As Eniola Orenuga spoke to a small group of freshmen about her experiences as a Nigerian growing up and attending school in the U.S., she could see her story begin to resonate.
The senior Illinois State student met some confused faces as she described what it was like for her in kindergarten, feeling excluded by the other black kids in her class. It was an eye-opening moment for some of the white freshmen in her group, unaware there could be conflict within one racial group.
“That was pretty interesting, to see them thinking about it and trying to sort through that,” Orenuga said.
It was exactly the kind of awakening that organizers planned when they asked Orenuga to serve as a “book” for Illinois State’s first Human Library event. During the pilot program September 16, around 50 different “books” (real people who have experienced prejudices or discrimination in their life) met with 500 first-year students. The freshmen could pick which “genres” they wanted to visit.
Those genres stretched beyond just racial diversity. “Books” included sexual assault survivors, military veterans, LGBT victims of bullying, and those who were adopted and have adopted children.
“I think it’s absolutely wonderful,” said Orenuga, an interpersonal communication studies major with a French minor. “It’s one thing to be in a classroom and learn there are these different people and perspectives that are out there. But it’s another thing to put a face to that perspective, and to be able to ask them questions.”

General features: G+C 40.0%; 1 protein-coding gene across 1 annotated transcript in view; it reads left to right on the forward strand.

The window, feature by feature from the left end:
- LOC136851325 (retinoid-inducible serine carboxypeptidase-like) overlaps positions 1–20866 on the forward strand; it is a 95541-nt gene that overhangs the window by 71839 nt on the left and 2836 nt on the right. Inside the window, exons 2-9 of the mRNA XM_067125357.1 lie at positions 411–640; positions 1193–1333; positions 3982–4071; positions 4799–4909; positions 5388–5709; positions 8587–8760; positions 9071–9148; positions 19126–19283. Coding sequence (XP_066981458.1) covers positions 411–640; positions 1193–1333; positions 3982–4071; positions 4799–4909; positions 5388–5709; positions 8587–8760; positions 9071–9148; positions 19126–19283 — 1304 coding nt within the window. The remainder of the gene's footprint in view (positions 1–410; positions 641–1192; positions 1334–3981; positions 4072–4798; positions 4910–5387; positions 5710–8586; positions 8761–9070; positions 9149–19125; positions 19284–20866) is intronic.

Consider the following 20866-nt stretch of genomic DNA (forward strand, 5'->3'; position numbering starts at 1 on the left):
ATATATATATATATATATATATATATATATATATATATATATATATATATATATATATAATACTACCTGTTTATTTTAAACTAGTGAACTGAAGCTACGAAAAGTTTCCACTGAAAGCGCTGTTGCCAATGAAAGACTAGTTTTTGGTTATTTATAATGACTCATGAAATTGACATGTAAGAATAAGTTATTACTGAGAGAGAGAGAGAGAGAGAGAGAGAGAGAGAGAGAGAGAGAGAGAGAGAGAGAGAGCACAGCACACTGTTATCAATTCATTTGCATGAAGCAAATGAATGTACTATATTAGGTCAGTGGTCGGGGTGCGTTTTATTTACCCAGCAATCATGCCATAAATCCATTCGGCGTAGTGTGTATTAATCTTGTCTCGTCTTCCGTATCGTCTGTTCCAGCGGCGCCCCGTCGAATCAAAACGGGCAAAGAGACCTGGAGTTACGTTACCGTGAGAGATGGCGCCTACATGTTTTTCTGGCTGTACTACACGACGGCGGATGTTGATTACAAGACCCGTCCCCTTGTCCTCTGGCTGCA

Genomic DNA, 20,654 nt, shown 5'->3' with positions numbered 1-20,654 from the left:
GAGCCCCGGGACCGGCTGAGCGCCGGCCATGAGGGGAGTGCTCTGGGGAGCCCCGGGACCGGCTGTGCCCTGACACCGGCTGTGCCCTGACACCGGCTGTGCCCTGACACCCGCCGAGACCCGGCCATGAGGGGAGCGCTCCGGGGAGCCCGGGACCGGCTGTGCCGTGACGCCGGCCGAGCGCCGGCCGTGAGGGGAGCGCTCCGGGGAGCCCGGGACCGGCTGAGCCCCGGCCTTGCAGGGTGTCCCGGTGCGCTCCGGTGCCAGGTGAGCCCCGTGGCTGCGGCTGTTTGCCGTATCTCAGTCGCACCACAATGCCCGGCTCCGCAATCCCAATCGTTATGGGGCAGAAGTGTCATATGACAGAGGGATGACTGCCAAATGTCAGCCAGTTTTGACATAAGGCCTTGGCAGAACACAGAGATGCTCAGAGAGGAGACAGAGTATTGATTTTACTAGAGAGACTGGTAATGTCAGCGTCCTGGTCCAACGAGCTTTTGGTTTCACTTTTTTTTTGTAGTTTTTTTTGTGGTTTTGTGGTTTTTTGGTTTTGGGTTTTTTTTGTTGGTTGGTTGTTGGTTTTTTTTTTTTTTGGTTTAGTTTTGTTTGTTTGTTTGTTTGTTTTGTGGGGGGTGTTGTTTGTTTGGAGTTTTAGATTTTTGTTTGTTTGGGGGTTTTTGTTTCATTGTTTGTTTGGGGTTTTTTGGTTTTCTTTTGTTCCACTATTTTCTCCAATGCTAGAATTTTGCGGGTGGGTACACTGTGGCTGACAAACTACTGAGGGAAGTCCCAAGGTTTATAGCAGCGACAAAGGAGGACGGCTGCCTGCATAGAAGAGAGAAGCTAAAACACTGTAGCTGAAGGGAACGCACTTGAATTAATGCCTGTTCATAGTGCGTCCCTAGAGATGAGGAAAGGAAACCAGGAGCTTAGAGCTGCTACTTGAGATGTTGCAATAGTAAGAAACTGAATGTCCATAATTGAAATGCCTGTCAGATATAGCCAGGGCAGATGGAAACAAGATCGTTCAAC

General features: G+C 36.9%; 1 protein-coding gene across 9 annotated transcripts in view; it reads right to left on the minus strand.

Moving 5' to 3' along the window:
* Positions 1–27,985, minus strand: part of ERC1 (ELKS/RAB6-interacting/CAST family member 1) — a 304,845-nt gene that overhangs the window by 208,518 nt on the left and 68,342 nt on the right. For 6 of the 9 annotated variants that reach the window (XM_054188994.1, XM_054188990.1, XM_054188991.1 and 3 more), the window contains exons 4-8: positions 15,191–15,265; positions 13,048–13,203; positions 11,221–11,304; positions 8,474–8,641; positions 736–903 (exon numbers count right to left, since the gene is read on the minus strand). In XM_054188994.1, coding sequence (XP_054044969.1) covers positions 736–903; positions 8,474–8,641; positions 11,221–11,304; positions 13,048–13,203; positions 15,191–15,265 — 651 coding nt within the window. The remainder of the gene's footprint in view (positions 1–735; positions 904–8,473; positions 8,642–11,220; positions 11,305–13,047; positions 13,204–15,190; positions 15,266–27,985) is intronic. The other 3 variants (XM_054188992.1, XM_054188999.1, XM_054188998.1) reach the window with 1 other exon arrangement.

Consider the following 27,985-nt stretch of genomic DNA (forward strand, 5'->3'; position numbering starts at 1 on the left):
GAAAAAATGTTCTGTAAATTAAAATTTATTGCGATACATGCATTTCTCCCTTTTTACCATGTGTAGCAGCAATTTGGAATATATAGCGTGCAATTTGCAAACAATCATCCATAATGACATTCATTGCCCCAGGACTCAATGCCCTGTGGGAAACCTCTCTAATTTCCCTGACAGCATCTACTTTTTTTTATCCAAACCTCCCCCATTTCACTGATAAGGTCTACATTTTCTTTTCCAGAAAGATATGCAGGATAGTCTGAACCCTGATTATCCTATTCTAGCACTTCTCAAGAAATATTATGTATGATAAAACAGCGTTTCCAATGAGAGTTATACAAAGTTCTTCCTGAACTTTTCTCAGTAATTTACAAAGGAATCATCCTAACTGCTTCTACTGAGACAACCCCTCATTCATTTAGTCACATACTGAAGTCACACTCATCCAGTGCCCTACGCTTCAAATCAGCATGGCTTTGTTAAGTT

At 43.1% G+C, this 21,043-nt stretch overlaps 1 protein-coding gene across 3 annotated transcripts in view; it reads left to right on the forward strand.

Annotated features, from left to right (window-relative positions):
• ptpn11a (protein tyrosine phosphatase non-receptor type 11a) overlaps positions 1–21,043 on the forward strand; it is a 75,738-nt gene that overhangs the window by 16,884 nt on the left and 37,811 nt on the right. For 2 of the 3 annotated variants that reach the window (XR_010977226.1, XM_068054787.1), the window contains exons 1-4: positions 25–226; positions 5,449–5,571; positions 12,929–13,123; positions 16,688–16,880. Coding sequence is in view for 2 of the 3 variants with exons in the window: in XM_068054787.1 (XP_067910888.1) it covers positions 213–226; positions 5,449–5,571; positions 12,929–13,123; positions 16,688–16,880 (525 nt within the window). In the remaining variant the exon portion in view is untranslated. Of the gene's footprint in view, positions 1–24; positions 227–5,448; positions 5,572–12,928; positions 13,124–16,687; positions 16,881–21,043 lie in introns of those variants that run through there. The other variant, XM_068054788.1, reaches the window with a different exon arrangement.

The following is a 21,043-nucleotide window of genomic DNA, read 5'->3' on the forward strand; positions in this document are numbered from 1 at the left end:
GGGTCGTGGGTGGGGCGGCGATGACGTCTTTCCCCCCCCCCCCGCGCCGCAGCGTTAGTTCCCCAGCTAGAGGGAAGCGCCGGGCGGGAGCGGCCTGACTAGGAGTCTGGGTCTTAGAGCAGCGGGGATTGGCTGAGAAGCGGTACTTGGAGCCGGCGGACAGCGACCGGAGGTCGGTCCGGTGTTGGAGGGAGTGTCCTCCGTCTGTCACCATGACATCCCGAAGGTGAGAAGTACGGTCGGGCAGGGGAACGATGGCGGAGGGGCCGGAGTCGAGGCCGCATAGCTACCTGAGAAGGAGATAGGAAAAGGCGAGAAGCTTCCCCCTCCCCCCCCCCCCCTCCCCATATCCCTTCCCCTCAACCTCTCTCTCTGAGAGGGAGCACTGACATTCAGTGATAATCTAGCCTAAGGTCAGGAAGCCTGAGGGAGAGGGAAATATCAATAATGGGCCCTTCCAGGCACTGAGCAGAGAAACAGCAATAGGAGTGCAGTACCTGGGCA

Illinois State’s Human Library was only for freshmen enrolled in Learning in Communities (LinC) seminars, which are courses designed to assist incoming freshmen in their transition to the University. It was organized by University College, which helps new students make that transition.
Diversity is one of Illinois State’s core values, and University College aims to ensure that all first-year students experience diverse ideas, worldviews, and cultures. Human Library started with Wendi Whitman ’98, M.S. ’00, an associate director in University College who brought the idea back from an American Democracy Project conference.
“We’re trying to get incoming first-year students excited, and learning about things they may not have learned about in their first month on campus if we hadn’t done the Human Library,” said Corey Burgess, M.S. ’11, coordinator in University College and an organizer of the Human Library program.
One of the speakers who turned her life story into a “book” was Barb Dallinger, ’81, M.S.E. ’01. The Illinois State staff member was a “best seller,” meaning she got a larger audience for her candid story about the discrimination and prejudice she faced as a member of the LGBT community.
Dallinger recounted her difficult path during and after college, facing bullies, difficult conversations with family, and even workplace discrimination. But she also shared how things have improved for LGBT students today, also highlighting her work as a former advisor to ISU’s Pride student organization.
She then opened it up for questions—and that’s where the Human Library shines.
“Nothing is off the table,” Dallinger told the freshmen. “You can ask anything.”
See more photos from Illinois State’s Human Library:
Ryan Denham can be reached at rmdenha@IllinoisState.edu.